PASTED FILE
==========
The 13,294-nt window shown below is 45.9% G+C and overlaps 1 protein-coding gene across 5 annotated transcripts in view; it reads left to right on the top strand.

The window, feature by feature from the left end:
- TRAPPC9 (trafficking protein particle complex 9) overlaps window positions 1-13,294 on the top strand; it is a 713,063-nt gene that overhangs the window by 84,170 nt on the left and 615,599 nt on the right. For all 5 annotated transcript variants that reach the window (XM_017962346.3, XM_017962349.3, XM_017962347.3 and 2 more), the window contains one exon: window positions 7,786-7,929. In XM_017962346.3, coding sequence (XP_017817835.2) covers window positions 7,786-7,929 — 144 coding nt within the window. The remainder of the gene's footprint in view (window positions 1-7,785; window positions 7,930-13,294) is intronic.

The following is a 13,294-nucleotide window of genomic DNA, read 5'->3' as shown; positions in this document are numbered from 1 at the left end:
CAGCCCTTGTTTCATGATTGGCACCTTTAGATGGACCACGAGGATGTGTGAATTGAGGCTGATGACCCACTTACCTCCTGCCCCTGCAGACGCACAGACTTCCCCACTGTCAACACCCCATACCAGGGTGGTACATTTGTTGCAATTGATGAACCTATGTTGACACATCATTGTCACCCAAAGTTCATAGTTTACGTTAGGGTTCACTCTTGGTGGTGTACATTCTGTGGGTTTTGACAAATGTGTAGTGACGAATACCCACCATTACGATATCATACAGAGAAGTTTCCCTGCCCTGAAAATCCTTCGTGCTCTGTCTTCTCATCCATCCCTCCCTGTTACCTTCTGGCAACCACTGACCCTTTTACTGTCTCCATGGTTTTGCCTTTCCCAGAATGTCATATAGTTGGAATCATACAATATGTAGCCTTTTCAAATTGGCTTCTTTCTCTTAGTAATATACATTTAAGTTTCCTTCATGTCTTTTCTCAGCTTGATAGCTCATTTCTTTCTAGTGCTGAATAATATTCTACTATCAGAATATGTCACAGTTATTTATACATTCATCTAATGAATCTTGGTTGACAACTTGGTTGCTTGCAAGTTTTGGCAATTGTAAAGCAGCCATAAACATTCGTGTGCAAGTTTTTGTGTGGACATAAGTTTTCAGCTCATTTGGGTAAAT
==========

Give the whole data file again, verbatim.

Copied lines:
The 13,294-nt window shown below is 45.9% G+C and overlaps 1 protein-coding gene across 5 annotated transcripts in view; it reads left to right on the top strand.

The window, feature by feature from the left end:
- TRAPPC9 (trafficking protein particle complex 9) overlaps window positions 1-13,294 on the top strand; it is a 713,063-nt gene that overhangs the window by 84,170 nt on the left and 615,599 nt on the right. For all 5 annotated transcript variants that reach the window (XM_017962346.3, XM_017962349.3, XM_017962347.3 and 2 more), the window contains one exon: window positions 7,786-7,929. In XM_017962346.3, coding sequence (XP_017817835.2) covers window positions 7,786-7,929 — 144 coding nt within the window. The remainder of the gene's footprint in view (window positions 1-7,785; window positions 7,930-13,294) is intronic.

The following is a 13,294-nucleotide window of genomic DNA, read 5'->3' as shown; positions in this document are numbered from 1 at the left end:
CAGCCCTTGTTTCATGATTGGCACCTTTAGATGGACCACGAGGATGTGTGAATTGAGGCTGATGACCCACTTACCTCCTGCCCCTGCAGACGCACAGACTTCCCCACTGTCAACACCCCATACCAGGGTGGTACATTTGTTGCAATTGATGAACCTATGTTGACACATCATTGTCACCCAAAGTTCATAGTTTACGTTAGGGTTCACTCTTGGTGGTGTACATTCTGTGGGTTTTGACAAATGTGTAGTGACGAATACCCACCATTACGATATCATACAGAGAAGTTTCCCTGCCCTGAAAATCCTTCGTGCTCTGTCTTCTCATCCATCCCTCCCTGTTACCTTCTGGCAACCACTGACCCTTTTACTGTCTCCATGGTTTTGCCTTTCCCAGAATGTCATATAGTTGGAATCATACAATATGTAGCCTTTTCAAATTGGCTTCTTTCTCTTAGTAATATACATTTAAGTTTCCTTCATGTCTTTTCTCAGCTTGATAGCTCATTTCTTTCTAGTGCTGAATAATATTCTACTATCAGAATATGTCACAGTTATTTATACATTCATCTAATGAATCTTGGTTGACAACTTGGTTGCTTGCAAGTTTTGGCAATTGTAAAGCAGCCATAAACATTCGTGTGCAAGTTTTTGTGTGGACATAAGTTTTCAGCTCATTTGGGTAAAT